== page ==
Posts Tagged ‘The Dalai Lama’
Peace, in the sense of the absence of war, is of little value to someone who is dying of hunger or cold. It will not remove the pain of torture inflicted on a prisoner of conscience. It does not comfort those who have lost their loved ones in floods caused by senseless deforestation in a neighboring country. Peace can only last where human rights are respected, where the people are fed, and where individuals and nations are free.
- His Holiness The Dalai Lama
There ware gatherings yesterday in various parts of the world commemorating 20th anniversary of the conferment of the Nobel Peace Prize to the Dalai Lama. Reading these news brings back profound memories of my first acquaintance with His Holiness.
It was in the fall of 1989. The Chinese Independent Union at the campus of UW-Madison extended our invitation to His Holiness, the 14th Dalai Lama. This gesture alone was of great significance, because all of us grew up brainwashed by the propaganda that views the Dalai Lama a separatist and traitor. This territory, as I was told, that a large group of students from mainland China openly embracing His Holiness was never acrossed before. Soon we received the response from his office stating that His Holiness is delighted to have an open dialog with the Chines tudents.
This was the second time the Dalai Lama visited Madison. In 1981, His Holiness came to Madison to perform a special religious ceremony for world peace in the Deer Park Buddhist Center, about 10 miles south of Madison. The Center, opened in 1975, is the only full-scale Buddhist monastery and teaching center in the Midwest.
That’s where our meeting took place. I could tell some of us were curious, even somewhat nervous. But all of us were in awe of the historical moment. I started with a humble, sincere welcome, introduced His Holiness to the fellow students. They gave him a warm standing ovation. Then the Dalai Lama began his speech…
Oh no, I said to myself, we are in trouble! Because it was in Tibetan.
Just as I became increasingly nervous, we heard His Holiness explaining, in Chinese, that it is the tradition to show respect to the culture and religion to begin a speech in Tibetan.
Sigh. And, His Holines told us, it is to show respect to us to say a few words in Chinese, now starting in English.
By that time, the place became alive. His kindness just brought us closer to him.
In the one and half hour address, His Holiness expressed deep sadness towards the tragedy took place in June in China, strongly condemned the Beijing regime’s oppression of the students peaceful demonstration. We were still at a stage of heartbreaking of the massacre. Many of us started sobbing.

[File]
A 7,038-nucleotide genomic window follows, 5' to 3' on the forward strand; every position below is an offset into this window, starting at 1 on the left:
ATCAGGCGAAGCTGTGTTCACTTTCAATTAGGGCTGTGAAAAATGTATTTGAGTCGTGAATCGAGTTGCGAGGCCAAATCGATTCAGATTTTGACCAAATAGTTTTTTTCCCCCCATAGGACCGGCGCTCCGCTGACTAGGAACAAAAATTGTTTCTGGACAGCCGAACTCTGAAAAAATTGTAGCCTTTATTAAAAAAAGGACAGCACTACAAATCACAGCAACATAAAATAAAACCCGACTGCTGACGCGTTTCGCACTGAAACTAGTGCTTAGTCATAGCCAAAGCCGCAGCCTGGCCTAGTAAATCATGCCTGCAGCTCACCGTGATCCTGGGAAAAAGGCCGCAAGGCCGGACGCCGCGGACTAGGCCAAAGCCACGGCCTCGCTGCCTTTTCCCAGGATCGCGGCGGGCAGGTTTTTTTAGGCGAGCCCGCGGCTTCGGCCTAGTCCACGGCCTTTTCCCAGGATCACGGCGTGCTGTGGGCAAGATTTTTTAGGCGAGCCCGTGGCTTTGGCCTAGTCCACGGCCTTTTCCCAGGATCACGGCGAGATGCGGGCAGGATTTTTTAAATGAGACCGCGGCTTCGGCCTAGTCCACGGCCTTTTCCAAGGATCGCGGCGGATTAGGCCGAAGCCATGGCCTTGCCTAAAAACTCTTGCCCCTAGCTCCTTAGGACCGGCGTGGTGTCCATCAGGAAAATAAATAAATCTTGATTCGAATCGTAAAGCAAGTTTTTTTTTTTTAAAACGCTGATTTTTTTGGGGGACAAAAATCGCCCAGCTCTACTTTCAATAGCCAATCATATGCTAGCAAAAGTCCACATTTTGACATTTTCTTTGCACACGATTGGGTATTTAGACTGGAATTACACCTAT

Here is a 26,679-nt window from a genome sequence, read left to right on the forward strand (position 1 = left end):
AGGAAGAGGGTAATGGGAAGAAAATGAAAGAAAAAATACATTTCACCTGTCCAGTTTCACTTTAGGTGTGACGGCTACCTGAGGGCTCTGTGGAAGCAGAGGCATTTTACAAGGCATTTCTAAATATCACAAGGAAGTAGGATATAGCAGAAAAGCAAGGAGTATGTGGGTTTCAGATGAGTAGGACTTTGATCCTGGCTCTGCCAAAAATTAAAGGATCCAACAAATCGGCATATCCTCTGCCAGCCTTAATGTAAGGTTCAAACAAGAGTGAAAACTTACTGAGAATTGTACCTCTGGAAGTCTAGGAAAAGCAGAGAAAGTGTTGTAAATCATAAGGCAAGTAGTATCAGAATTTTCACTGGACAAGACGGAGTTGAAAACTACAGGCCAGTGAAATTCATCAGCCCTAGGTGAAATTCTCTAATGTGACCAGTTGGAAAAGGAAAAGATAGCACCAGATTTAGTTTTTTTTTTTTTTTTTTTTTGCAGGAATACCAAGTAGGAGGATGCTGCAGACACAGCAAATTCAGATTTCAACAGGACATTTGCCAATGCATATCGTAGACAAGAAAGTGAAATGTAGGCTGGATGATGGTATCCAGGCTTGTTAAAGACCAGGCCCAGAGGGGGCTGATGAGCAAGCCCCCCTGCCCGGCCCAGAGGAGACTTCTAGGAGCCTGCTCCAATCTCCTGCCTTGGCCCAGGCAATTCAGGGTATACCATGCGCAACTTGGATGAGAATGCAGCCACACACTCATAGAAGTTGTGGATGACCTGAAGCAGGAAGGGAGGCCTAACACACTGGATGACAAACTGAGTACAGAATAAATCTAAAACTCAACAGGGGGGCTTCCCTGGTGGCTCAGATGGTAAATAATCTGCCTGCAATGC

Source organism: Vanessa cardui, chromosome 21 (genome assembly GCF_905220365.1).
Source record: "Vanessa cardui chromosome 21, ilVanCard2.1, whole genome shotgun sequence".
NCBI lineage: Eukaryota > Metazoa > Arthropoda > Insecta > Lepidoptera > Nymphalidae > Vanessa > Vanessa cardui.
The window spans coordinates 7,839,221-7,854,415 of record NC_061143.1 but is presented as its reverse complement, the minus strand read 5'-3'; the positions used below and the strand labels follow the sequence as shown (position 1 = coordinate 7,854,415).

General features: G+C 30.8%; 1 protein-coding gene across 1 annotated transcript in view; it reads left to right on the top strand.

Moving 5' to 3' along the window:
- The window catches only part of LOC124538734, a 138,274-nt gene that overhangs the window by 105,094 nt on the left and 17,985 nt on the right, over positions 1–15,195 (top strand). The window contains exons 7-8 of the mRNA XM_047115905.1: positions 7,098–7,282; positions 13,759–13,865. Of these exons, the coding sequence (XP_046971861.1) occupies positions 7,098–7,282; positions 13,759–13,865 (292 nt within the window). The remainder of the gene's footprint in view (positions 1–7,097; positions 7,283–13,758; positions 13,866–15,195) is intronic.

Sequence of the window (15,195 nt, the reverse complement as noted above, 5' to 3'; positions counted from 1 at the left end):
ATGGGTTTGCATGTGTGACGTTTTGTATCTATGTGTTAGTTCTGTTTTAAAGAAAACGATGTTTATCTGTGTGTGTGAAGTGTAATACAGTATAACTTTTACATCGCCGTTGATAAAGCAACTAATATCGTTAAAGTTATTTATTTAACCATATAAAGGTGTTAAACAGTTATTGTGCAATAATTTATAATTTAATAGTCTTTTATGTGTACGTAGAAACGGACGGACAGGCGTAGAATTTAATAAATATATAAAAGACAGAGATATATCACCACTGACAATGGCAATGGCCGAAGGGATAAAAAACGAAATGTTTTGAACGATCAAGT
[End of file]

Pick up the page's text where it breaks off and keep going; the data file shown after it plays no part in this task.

Then His Holiness discussed the human rights situation in Tibet in the past 40 years, and his love to peace, and to the Chinese people, stressed the way to resolve conflict should be through dialogue and discussion.
It was heartwarming and enlightening. Many of us began to understand the suffer the Tibetan people had endured, and to realize that it was in our common interests to defend human rights and pursue justice. With his ever-hopeful and forward-looking perspective, we all felt the encouragement and hope within.
It was an unforgettable get-together. Many participants expressed their gratification for the opportunity. I was extremely thankful.
The story just got better.
A coupe of days later, while His Holiness was still in Madison, we heard the news that the Dalai Lama was the finalist of the 1989 Nobel Peace Prize. We were overjoyed, and the news that His Holiness was actually in Madison flew quickly.
I got a call from our Chancellor Donna Shalala, now the president of the university of Miami. She said the university would like to host a ceremony for the Dalai Lama. I, of course, was completely thrilled.
Held in the Field House, the ceremony was nothing short of spectacular. The energy changed when the Dalai Lama entered, as one of the attendance recalls, “it was a quantum shift. He seems to radiate compassion – it’s a wonderful thing.”
That evening, the Chancellor’s office hosted a banquet to honor the Dalai Lama. On behalf of the Chinese Independent Union, I presented His Holiness a plaque with the following words engraved:
Freedom, Peace, and Justice Are Our Common Goals